Dearborn Street Bridge – bronze bas-relief tablet at the current bridge site with a view of the old bridge, inscribed: “Chicago`s first movable bridge was constructed at this site in 1834. The timber span provided only a 60 foot opening for the passage of vessels. So dangerous to ships was this narrow draw, that the bridge was ordered removed by the council in 1839. The present bridge is the fourth at this site.” For another monument to this bridge see entry “Bridge.”
Dearborn Street Drawbridge – 1937 · bronze plaque on the first pylon east of Dearborn Street, north side of Wacker Street; inscribed, “Dearborn Street Drawbridge – First drawbridge over the Chicago River was constructed at Dearborn Street in 1834 by Nelson R. Norton. A primitive wooden affair, 300 feet long with 60 foot opening, the council removed it in 1839. – Erected by Chicago`s Charter Jubilee – Authenticated by Chicago Historical Society – 1837.” [This bronze plaque could no longer be located by the editors as of 1998; it was likely replaced by the tablet of the preceding entry.]
Defense – 1928 · concrete sculpture on the southwest pylon of the Michigan Avenue bridge commemorates the Fort Dearborn massacre of 1812, with text tablet: “Defense – Fort Dearborn stood almost on this spot. After an heroic defense in eighteen hundred and twelve, the garrison together with women and children was forced to evacuate the fort. Led forth by Captain Wells, they were brutally massacred by the Indians. They will be cherished as martyrs in our early history. – Erected by the Trustees of the B.F. Ferguson Monument Fund – 1928.” Sculptor: Henry Hering.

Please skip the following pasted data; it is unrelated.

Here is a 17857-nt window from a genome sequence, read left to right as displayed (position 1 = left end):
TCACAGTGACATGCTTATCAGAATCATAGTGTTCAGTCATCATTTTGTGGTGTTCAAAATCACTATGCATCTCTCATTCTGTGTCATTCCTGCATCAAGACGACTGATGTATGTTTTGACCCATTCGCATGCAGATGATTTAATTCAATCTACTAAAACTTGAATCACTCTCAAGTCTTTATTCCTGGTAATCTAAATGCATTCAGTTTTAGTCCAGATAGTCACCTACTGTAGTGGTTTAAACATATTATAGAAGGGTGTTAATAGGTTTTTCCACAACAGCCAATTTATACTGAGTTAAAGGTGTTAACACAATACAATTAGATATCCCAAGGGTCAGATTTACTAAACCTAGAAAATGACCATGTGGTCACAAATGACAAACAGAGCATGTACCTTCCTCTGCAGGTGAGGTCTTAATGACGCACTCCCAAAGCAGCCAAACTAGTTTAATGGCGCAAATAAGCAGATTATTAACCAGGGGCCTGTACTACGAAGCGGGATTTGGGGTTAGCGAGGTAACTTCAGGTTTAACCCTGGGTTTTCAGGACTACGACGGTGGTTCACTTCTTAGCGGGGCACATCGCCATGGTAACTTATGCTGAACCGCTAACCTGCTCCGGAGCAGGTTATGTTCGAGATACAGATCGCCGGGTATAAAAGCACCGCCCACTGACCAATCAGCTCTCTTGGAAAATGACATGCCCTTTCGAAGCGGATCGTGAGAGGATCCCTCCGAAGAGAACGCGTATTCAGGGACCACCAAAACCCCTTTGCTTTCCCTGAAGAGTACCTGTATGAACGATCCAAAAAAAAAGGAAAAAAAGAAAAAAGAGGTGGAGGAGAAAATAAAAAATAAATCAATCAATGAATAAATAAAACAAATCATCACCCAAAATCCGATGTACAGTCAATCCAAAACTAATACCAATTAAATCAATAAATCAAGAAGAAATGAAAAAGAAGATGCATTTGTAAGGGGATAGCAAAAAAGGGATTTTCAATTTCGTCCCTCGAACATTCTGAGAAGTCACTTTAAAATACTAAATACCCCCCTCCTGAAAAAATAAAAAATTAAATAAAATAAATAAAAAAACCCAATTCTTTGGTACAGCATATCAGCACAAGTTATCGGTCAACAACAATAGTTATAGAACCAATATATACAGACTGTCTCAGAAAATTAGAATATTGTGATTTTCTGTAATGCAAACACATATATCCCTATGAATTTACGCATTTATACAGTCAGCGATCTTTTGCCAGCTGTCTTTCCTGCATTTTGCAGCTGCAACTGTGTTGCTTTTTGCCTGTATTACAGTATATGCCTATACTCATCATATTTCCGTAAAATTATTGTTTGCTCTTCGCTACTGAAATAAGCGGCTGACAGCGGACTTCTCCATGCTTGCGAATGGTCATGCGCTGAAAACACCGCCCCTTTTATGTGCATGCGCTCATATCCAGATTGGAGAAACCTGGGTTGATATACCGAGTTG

Dexter Graves Monument – 1909 · called “Eternal Silence” and located in Graceland Cemetery, very close to the Kinzie family grave site. In 1831 Dexter Graves owned and ran an unpretentious log cabin hotel called the Mansion House; later he did well in land speculation. After his death, Henry Graves commissioned the monument for his father`s grave site: an eight-foot-tall haunting draped and hooded figure, the sunken face blackened by age. Sculptor: Lorado Taft.
Discoverers – 1930 · concrete sculpture on the northeast pylon of the Michigan Avenue bridge honors Louis Jolliet, Jacques Marquette, René-Robert Cavelier, Sieur de La Salle, and Henri de Tonti, shown in the company of Indians and a guardian angel, with text tablet: “The Discoverers – Jolliet, Father Marquette, La Salle, and Tonti will live in American history as fearless explorers who made their way through the Great Lakes and across this watershed to the Mississippi in the late seventeenth century and typify the spirit of brave adventure which has always been firmly planted in the character of the middle west. – Presented to the City by William Wrigley Jr. – 1930.” Sculptor: James Earle Frazer.
Diversey Monument – 1869 · final resting place of Michael and Angela [Angeline] Diversy at St. Boniface Cemetery, 4901 North Avenue. Michael died on December 11, 1869.
Downer, Pierce – a view of the private cemetery of the Downer family in Downers Grove. For additional information see “Downer, Pierce” in the Encyclopedia section. [Photograph by Alan Gornik]
Du Sable, Jean Baptiste Pointe – see under Point de Sable, Jean Baptiste for additional monuments; also see Jean-Baptiste Pointe DuSable.
DuSable Bridge – formerly known as the [see] Michigan Avenue Bridge.
DuSable Museum of African American History – 1961 · dedicated to African culture in Chicago and worldwide; named after Jean Baptiste Point de Sable, with diverse sculptures in his presumed likeness on display; founded by Dr. Margaret Burroughs, who died at the age of 95 in 2010. The museum is located at 740 East 56th Place in Hyde Park; tel.: (773) 947-0600.